Experts advise not to expect great returns from stock market next year

experts-advise-not-to-expect-great-returns-from-stock-market-next-year

This time last year, equity markets were booming. The BSE Sensex hit a life high of 62,245.43 on October 19, 2021. Since then, however, worries over inflation, rising global interest rates and possible recession in the developed world have reigned in the euphoria. In fact, over the past twelve months, the benchmark stock market index has gained just 0.32 per cent.

On Thursday, the Sensex declined 337 points or 0.6 per cent to close at 59,119.72 level after the US Federal Reserve raised interest rates by 75 basis points (0.75 per cent) for the third consecutive time, as it tries hard to control inflation running well above its comfort level.

With expectations of more rate hikes by the Fed, rising interest rates back home and lofty valuations, India’s equity market returns over the next one year may also remain weak, feel experts at BNP Paribas Securities India.

“The bond yield, currently around 7.2 per cent is now two per cent above the earnings yield, which indicates relative attractiveness of bonds over equities. Historically, at this level, next one year market returns have remained muted and warrant caution,” said Kunal Vora, Head of research at BNP Paribas Securities India.

“There are two possibilities – either a time correction or price correction. Over the next one year, we don’t really expect markets to give great returns. There is a risk to earnings estimates, valuations are very elevated,” he said.

“As interest rates have risen in the US, there has been a huge sell-off by foreign institutional investors from Indian and other emerging market equities. Despite, foreign portfolio investors being net buyers in July, August and so far in September, in calendar 2022 they have been net sellers to the tune of Rs 1.50 lakh crore. Yet, India’s valuation premium to its Asian peers remains near an all-time high,” noted BNP Paribas.

Wednesday’s 75 bps rate hike by the Fed, takes the federal funds rate up to a range of 3-3.25 per cent, the highest it has been since early 2008. The expectation is that it will raise interest rates further in the remaining two meetings in 2022. The sharp increase in interest rates comes in the backdrop of US inflation, which is running at multi-decadal highs. But, the rising interest rate has also stoked fears that the US economy will slip into a recession.

“Recessionary fears present a weaker backdrop for global risk assets, and the global outlook remains abnormally uncertain,” said BNP Paribas.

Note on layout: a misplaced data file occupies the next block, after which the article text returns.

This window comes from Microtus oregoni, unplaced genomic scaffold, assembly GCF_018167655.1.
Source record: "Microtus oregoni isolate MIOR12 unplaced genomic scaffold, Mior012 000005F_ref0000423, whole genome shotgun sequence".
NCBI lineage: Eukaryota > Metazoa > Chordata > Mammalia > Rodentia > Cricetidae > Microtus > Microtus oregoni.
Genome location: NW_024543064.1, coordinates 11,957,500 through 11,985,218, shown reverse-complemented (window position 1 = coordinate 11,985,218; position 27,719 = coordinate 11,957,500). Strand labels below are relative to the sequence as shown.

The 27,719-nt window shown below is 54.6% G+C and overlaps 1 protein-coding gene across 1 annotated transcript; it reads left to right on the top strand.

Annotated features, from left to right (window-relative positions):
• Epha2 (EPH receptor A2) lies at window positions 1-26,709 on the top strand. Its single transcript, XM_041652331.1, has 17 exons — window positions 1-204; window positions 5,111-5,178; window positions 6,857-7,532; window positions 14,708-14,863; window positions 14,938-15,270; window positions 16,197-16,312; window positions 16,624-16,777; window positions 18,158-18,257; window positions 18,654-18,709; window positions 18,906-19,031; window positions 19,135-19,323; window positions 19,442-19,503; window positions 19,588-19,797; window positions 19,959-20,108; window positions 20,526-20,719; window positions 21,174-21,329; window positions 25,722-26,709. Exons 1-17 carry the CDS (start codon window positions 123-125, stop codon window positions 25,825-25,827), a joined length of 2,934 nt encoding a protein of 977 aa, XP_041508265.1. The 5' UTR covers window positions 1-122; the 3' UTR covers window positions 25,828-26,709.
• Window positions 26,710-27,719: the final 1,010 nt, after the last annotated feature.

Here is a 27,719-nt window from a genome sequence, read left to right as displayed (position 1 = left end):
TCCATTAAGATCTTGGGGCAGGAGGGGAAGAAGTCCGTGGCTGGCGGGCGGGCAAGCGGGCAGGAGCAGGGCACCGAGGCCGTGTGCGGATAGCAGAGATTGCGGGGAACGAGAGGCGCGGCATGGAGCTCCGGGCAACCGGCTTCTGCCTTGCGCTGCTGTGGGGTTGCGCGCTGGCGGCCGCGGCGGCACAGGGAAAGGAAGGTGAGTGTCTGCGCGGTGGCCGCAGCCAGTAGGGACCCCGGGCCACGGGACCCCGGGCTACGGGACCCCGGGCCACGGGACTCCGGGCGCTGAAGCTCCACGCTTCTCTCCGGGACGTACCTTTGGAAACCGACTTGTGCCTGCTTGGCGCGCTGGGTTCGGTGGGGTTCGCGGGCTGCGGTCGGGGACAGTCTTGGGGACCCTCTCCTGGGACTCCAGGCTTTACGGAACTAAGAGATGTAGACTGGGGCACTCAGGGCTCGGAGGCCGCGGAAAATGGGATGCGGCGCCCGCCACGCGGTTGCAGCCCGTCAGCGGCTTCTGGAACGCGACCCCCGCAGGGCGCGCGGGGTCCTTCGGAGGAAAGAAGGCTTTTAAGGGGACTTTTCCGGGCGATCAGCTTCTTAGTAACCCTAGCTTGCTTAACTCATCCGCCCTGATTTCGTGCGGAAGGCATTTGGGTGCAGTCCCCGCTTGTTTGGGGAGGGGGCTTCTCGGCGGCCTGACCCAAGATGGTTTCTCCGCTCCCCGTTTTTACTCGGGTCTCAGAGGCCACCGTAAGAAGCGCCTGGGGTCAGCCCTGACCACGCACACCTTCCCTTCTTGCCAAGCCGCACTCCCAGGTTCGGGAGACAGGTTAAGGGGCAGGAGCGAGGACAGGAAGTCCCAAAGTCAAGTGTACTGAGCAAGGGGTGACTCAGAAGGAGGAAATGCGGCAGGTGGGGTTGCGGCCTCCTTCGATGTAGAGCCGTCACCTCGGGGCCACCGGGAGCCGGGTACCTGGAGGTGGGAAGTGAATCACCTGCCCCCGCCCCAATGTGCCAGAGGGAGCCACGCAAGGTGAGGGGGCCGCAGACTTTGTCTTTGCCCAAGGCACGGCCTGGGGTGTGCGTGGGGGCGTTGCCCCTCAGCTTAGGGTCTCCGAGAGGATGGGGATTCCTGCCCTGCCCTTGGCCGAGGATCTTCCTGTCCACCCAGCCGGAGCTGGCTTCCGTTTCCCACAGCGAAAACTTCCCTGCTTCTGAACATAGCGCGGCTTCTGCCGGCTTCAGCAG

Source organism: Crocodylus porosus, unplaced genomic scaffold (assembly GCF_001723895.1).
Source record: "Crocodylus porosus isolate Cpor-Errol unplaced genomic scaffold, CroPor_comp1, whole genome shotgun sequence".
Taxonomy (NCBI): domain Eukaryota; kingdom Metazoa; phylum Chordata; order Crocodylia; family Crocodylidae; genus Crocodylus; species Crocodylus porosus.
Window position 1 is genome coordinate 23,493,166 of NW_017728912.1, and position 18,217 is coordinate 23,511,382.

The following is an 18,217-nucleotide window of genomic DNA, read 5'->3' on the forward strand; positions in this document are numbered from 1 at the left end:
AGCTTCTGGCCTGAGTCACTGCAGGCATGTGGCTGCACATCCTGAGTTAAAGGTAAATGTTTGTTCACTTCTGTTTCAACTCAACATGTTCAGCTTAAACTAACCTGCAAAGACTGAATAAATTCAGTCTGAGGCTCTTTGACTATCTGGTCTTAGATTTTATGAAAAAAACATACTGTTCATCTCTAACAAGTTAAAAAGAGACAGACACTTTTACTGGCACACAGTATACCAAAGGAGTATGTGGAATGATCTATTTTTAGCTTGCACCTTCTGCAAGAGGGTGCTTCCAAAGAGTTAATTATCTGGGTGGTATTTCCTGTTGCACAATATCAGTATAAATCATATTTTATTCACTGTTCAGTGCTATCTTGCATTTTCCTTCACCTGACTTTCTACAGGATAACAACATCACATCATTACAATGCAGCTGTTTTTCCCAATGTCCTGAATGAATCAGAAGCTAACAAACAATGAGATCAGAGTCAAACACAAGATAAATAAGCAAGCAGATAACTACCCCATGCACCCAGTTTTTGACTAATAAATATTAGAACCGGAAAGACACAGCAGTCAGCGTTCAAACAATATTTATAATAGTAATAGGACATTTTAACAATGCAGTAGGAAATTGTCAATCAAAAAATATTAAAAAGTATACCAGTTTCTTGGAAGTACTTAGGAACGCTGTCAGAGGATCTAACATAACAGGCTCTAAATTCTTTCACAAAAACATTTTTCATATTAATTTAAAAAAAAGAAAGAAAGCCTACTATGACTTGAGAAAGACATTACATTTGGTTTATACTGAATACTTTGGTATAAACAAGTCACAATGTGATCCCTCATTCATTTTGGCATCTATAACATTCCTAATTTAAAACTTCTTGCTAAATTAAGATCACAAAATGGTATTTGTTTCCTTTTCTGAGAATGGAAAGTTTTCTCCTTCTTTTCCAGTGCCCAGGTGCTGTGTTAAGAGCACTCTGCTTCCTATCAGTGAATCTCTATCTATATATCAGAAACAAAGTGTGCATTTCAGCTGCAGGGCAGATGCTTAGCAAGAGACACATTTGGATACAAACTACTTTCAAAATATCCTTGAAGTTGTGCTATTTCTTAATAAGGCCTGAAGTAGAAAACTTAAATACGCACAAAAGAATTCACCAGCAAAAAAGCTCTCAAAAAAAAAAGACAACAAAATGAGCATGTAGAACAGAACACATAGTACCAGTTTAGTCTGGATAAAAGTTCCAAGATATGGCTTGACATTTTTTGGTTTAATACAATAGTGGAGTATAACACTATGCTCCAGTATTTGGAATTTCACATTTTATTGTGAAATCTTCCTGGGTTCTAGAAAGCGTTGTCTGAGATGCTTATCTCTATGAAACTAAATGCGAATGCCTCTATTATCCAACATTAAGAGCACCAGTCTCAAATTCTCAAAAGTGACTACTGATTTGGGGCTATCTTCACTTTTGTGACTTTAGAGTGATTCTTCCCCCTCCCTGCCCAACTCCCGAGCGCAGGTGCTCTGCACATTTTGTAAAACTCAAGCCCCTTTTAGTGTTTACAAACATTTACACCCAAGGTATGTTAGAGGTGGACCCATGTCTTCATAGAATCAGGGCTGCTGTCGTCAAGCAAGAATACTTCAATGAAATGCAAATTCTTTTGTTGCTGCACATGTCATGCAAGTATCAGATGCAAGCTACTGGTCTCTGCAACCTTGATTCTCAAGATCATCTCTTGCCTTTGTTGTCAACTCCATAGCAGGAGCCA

Apart from raising interest rates, the Fed, like other central banks, is also sucking up excess liquidity that had been pumped into the system during the pandemic years. Starting September, it’s quantitative tightening (reducing its bond holdings) has increased to $95 billion a month from $47.5 billion earlier.

This tightening by central banks will have an impact on emerging market equities as investors would look to shift away from risky assets.

“A higher current account deficit along with potential FPI outflows will also keep the rupee under pressure,” said BNP Paribas. On Thursday, the rupee depreciated 90 paise to provisionally close at 80.86 to the US Dollar.

There are some bright spots for India, noted BNP Paribas. “For instance, India’s inflation is lower than in developed economies. Raw material costs have also cooled and this should ease the trade deficit. Goods and Service Tax (GST) collections have been robust at a three-year CAGR of 13 per cent and another normal monsoon this year, should keep food inflation in check,” it added.

While some downside risks are emerging to India’s economic growth estimates, it is still expected to be better than many other markets.

“If you look at growth rates across geographies, in most developed markets we are seeing a sharp slowdown in growth. India is still standing out right now, with growth expectations upwards of 6 per cent,” noted Vora.

However, Indian markets will not be immune to global liquidity tightening.

“There is a reason to believe as the liquidity dries and interest rates are elevated, developed markets like US might look more attractive. They have also seen a price correction. In that scenario, Indian market, which is trading at high valuation seems vulnerable,” said Vora.

BNP Paribas is currently overweight on banking, IT services, pharma and telecom sectors. It is underweight on automobiles, consumer staples, durables and global cyclicals.

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